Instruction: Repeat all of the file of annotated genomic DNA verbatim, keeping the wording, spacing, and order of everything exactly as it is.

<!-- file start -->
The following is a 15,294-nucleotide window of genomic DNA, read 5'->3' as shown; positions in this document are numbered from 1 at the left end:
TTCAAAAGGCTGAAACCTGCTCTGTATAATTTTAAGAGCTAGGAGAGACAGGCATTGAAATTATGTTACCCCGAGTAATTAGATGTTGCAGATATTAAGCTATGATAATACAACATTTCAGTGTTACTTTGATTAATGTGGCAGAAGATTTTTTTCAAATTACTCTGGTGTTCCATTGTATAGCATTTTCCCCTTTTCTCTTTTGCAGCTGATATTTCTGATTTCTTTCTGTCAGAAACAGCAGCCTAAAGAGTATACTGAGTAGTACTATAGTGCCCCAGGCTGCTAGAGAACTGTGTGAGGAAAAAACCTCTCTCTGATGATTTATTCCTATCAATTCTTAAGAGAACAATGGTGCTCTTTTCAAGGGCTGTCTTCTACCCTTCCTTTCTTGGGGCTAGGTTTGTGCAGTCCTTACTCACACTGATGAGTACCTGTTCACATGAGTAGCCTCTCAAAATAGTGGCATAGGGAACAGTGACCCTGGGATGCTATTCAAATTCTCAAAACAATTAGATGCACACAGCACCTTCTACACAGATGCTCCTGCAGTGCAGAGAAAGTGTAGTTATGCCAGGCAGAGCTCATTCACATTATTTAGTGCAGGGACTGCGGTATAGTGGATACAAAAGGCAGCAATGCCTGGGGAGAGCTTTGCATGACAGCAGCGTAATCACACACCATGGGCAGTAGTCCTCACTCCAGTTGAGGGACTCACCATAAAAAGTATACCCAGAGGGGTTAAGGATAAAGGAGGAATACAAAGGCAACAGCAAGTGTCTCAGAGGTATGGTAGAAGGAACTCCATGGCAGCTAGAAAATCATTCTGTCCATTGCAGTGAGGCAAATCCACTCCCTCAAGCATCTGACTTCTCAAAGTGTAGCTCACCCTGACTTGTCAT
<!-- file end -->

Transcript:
The following is a 15,294-nucleotide window of genomic DNA, read 5'->3' as shown; positions in this document are numbered from 1 at the left end:
TTCAAAAGGCTGAAACCTGCTCTGTATAATTTTAAGAGCTAGGAGAGACAGGCATTGAAATTATGTTACCCCGAGTAATTAGATGTTGCAGATATTAAGCTATGATAATACAACATTTCAGTGTTACTTTGATTAATGTGGCAGAAGATTTTTTTCAAATTACTCTGGTGTTCCATTGTATAGCATTTTCCCCTTTTCTCTTTTGCAGCTGATATTTCTGATTTCTTTCTGTCAGAAACAGCAGCCTAAAGAGTATACTGAGTAGTACTATAGTGCCCCAGGCTGCTAGAGAACTGTGTGAGGAAAAAACCTCTCTCTGATGATTTATTCCTATCAATTCTTAAGAGAACAATGGTGCTCTTTTCAAGGGCTGTCTTCTACCCTTCCTTTCTTGGGGCTAGGTTTGTGCAGTCCTTACTCACACTGATGAGTACCTGTTCACATGAGTAGCCTCTCAAAATAGTGGCATAGGGAACAGTGACCCTGGGATGCTATTCAAATTCTCAAAACAATTAGATGCACACAGCACCTTCTACACAGATGCTCCTGCAGTGCAGAGAAAGTGTAGTTATGCCAGGCAGAGCTCATTCACATTATTTAGTGCAGGGACTGCGGTATAGTGGATACAAAAGGCAGCAATGCCTGGGGAGAGCTTTGCATGACAGCAGCGTAATCACACACCATGGGCAGTAGTCCTCACTCCAGTTGAGGGACTCACCATAAAAAGTATACCCAGAGGGGTTAAGGATAAAGGAGGAATACAAAGGCAACAGCAAGTGTCTCAGAGGTATGGTAGAAGGAACTCCATGGCAGCTAGAAAATCATTCTGTCCATTGCAGTGAGGCAAATCCACTCCCTCAAGCATCTGACTTCTCAAAGTGTAGCTCACCCTGACTTGTCAT